You need to know which type of pine tree you are
working with, some are very sturdy and some very
Ask a local who is familiar with the trees in
your area which are the most and least sturdy.
The water oaks here in FL are almost indestructable,
the scrub oaks are something else entirely.
From most pines you will also suffer large quantities
of pitch all over your tower making climbing dangerous
and service a nightmare.
Test this latter factor out by leaning an extension
ladder against your pine tree for a couple or three
weeks. I made this mistake. Yuck!
Oh, and in lightning-prone areas pine trees are known
to be lightning magnets - one of the sources of
lightning storm wildfires - we had 193 such fires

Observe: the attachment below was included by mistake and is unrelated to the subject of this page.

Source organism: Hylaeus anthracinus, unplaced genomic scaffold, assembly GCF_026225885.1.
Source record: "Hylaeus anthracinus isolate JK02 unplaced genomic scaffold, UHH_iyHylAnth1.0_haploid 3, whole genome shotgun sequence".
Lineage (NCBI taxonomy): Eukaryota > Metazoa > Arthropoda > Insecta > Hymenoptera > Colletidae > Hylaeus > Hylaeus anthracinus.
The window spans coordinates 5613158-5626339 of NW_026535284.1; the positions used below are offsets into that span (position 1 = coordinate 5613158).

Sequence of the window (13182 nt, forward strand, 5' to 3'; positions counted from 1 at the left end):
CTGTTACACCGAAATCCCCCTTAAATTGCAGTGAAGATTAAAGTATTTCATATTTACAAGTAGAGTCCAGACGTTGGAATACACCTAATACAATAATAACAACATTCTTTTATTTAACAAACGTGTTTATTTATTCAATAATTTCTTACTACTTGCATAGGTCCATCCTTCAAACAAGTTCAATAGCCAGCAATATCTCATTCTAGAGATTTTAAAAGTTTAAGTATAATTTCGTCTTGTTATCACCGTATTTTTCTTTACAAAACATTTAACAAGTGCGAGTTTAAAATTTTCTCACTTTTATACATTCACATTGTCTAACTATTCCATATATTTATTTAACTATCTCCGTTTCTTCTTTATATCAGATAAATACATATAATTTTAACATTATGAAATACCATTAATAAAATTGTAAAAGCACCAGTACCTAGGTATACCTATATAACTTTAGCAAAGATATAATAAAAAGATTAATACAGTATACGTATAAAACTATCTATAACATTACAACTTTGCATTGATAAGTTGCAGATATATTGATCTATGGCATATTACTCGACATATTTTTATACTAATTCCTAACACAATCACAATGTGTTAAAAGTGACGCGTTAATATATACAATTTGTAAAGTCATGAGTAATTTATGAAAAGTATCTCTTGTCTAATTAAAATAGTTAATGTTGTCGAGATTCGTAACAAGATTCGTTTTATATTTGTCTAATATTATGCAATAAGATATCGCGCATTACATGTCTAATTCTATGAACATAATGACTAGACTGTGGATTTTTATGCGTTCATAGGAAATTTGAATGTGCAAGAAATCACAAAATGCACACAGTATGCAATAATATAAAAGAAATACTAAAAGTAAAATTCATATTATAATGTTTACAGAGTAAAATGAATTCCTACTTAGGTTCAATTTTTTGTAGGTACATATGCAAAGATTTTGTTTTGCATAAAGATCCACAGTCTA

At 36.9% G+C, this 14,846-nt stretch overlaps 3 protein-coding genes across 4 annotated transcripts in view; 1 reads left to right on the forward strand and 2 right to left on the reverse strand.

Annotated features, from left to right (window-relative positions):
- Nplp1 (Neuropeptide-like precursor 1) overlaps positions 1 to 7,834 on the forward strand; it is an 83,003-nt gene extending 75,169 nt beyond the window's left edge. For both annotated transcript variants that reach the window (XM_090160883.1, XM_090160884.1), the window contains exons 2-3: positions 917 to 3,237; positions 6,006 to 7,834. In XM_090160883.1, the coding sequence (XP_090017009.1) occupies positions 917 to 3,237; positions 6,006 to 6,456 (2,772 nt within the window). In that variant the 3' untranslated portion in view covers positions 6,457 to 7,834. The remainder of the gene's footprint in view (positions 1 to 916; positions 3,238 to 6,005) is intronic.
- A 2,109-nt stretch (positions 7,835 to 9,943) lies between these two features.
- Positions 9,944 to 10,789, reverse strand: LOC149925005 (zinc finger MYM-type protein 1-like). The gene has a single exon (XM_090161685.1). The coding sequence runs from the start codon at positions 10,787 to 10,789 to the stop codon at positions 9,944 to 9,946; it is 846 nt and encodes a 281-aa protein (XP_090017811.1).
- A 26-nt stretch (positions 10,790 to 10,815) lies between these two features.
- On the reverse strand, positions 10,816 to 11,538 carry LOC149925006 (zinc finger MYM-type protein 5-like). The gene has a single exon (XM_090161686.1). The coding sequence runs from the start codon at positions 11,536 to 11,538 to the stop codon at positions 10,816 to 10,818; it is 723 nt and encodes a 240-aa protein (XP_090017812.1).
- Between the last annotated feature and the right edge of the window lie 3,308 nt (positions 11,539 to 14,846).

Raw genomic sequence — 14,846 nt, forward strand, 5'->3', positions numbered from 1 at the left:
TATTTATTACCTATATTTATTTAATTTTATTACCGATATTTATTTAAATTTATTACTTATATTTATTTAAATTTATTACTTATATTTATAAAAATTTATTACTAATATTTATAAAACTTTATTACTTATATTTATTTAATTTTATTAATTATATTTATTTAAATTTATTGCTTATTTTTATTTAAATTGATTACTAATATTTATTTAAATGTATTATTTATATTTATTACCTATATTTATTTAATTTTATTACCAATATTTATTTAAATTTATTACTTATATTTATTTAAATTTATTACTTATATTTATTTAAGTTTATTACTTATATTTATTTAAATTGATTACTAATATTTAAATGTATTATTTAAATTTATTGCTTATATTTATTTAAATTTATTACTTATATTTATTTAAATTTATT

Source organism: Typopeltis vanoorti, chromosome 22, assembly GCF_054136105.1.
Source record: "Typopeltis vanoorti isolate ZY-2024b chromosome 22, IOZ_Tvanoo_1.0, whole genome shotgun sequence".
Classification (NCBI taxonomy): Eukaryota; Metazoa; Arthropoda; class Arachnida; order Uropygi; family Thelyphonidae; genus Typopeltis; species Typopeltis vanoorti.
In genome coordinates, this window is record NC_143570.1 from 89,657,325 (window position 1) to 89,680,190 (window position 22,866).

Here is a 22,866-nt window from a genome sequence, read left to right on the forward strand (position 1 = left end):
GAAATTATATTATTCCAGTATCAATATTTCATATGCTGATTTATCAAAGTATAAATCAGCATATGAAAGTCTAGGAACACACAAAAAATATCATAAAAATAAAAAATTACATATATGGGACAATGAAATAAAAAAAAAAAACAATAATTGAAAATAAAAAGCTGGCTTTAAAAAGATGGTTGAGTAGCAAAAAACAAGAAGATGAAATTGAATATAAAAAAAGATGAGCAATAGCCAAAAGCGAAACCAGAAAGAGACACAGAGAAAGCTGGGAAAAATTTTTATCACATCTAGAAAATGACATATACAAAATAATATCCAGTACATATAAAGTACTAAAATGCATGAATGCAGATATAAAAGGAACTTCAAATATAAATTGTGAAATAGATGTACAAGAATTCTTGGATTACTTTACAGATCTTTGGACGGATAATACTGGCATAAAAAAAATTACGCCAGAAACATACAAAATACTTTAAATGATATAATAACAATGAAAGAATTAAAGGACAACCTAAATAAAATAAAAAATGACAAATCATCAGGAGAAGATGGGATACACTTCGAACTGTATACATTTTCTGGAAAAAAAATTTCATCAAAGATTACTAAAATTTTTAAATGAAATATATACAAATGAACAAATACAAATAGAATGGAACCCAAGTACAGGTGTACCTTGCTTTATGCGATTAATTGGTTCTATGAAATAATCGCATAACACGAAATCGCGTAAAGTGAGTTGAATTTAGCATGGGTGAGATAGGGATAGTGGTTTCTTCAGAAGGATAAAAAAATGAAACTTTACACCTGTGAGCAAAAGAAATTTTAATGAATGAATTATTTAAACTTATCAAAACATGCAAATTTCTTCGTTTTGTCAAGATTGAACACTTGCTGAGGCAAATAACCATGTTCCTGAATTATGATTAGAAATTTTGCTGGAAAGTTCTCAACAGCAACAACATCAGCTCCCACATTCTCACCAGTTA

here in Florida as of last count. If the tree burns
it will likely take your coax, rotator, and antennas
with it even if your tower survives.
Just some factors to consider - variables change
> Finally, although I put a 50 footer in a maple tree...I would have
> some trepidation about a 100 footer in a pine tree. The top of that
> thing is going to move in big winds a LOT. That means that you'll
> need to have progressively looser chains, as you go up the tree,
> to allow more flex/wiggle room. And THAT means you'll have to have
> a method for tightening those chains, when you go aloft to work on things.
> Plan on climbing this 4 times a year, to make sure the chain isn't
> digging into the bark of the tree.
Thanks! & 73, doc, KD4E
Ham QTH: http://mysite.verizon.net/kd4e/
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